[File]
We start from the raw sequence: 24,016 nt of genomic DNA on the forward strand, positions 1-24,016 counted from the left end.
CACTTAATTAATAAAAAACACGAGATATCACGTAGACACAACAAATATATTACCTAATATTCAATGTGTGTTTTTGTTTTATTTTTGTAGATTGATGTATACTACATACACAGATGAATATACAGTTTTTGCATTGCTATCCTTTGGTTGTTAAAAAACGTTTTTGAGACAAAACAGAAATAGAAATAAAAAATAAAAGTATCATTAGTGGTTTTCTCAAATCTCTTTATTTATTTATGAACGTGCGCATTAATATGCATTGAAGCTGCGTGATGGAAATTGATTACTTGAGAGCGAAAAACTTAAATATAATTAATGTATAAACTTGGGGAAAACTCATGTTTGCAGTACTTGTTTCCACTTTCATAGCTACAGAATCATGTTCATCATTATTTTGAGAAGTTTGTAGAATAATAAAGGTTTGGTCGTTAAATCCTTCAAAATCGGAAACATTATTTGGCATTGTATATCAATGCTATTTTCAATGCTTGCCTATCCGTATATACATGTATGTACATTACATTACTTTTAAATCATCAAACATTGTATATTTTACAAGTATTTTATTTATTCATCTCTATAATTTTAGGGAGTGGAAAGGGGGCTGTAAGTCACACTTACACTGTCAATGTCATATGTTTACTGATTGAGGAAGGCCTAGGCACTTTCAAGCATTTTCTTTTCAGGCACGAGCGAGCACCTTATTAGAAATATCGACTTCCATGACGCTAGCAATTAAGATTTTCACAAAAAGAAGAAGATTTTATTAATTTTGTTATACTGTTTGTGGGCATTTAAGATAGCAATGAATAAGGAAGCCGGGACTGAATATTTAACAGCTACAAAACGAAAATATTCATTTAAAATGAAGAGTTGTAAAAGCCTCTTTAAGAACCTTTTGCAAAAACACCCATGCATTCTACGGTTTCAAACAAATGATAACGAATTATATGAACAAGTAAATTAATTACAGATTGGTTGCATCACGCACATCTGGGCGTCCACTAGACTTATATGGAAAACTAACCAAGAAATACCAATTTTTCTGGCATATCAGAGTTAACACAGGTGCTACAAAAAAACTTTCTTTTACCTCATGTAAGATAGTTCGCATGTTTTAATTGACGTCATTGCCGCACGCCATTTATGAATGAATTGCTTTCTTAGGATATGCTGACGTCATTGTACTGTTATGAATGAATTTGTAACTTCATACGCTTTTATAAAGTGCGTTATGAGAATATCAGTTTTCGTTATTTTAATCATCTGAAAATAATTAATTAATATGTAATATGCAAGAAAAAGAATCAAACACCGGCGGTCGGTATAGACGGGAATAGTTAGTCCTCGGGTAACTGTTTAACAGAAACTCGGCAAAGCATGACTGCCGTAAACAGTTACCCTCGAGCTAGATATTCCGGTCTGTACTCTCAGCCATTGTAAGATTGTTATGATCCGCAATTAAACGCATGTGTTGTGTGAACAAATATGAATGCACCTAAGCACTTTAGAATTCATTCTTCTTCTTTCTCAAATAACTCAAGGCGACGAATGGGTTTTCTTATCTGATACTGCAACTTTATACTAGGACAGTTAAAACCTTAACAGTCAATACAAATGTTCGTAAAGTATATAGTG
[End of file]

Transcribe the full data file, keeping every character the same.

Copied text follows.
We start from the raw sequence: 24,016 nt of genomic DNA on the forward strand, positions 1-24,016 counted from the left end.
CACTTAATTAATAAAAAACACGAGATATCACGTAGACACAACAAATATATTACCTAATATTCAATGTGTGTTTTTGTTTTATTTTTGTAGATTGATGTATACTACATACACAGATGAATATACAGTTTTTGCATTGCTATCCTTTGGTTGTTAAAAAACGTTTTTGAGACAAAACAGAAATAGAAATAAAAAATAAAAGTATCATTAGTGGTTTTCTCAAATCTCTTTATTTATTTATGAACGTGCGCATTAATATGCATTGAAGCTGCGTGATGGAAATTGATTACTTGAGAGCGAAAAACTTAAATATAATTAATGTATAAACTTGGGGAAAACTCATGTTTGCAGTACTTGTTTCCACTTTCATAGCTACAGAATCATGTTCATCATTATTTTGAGAAGTTTGTAGAATAATAAAGGTTTGGTCGTTAAATCCTTCAAAATCGGAAACATTATTTGGCATTGTATATCAATGCTATTTTCAATGCTTGCCTATCCGTATATACATGTATGTACATTACATTACTTTTAAATCATCAAACATTGTATATTTTACAAGTATTTTATTTATTCATCTCTATAATTTTAGGGAGTGGAAAGGGGGCTGTAAGTCACACTTACACTGTCAATGTCATATGTTTACTGATTGAGGAAGGCCTAGGCACTTTCAAGCATTTTCTTTTCAGGCACGAGCGAGCACCTTATTAGAAATATCGACTTCCATGACGCTAGCAATTAAGATTTTCACAAAAAGAAGAAGATTTTATTAATTTTGTTATACTGTTTGTGGGCATTTAAGATAGCAATGAATAAGGAAGCCGGGACTGAATATTTAACAGCTACAAAACGAAAATATTCATTTAAAATGAAGAGTTGTAAAAGCCTCTTTAAGAACCTTTTGCAAAAACACCCATGCATTCTACGGTTTCAAACAAATGATAACGAATTATATGAACAAGTAAATTAATTACAGATTGGTTGCATCACGCACATCTGGGCGTCCACTAGACTTATATGGAAAACTAACCAAGAAATACCAATTTTTCTGGCATATCAGAGTTAACACAGGTGCTACAAAAAAACTTTCTTTTACCTCATGTAAGATAGTTCGCATGTTTTAATTGACGTCATTGCCGCACGCCATTTATGAATGAATTGCTTTCTTAGGATATGCTGACGTCATTGTACTGTTATGAATGAATTTGTAACTTCATACGCTTTTATAAAGTGCGTTATGAGAATATCAGTTTTCGTTATTTTAATCATCTGAAAATAATTAATTAATATGTAATATGCAAGAAAAAGAATCAAACACCGGCGGTCGGTATAGACGGGAATAGTTAGTCCTCGGGTAACTGTTTAACAGAAACTCGGCAAAGCATGACTGCCGTAAACAGTTACCCTCGAGCTAGATATTCCGGTCTGTACTCTCAGCCATTGTAAGATTGTTATGATCCGCAATTAAACGCATGTGTTGTGTGAACAAATATGAATGCACCTAAGCACTTTAGAATTCATTCTTCTTCTTTCTCAAATAACTCAAGGCGACGAATGGGTTTTCTTATCTGATACTGCAACTTTATACTAGGACAGTTAAAACCTTAACAGTCAATACAAATGTTCGTAAAGTATATAGTG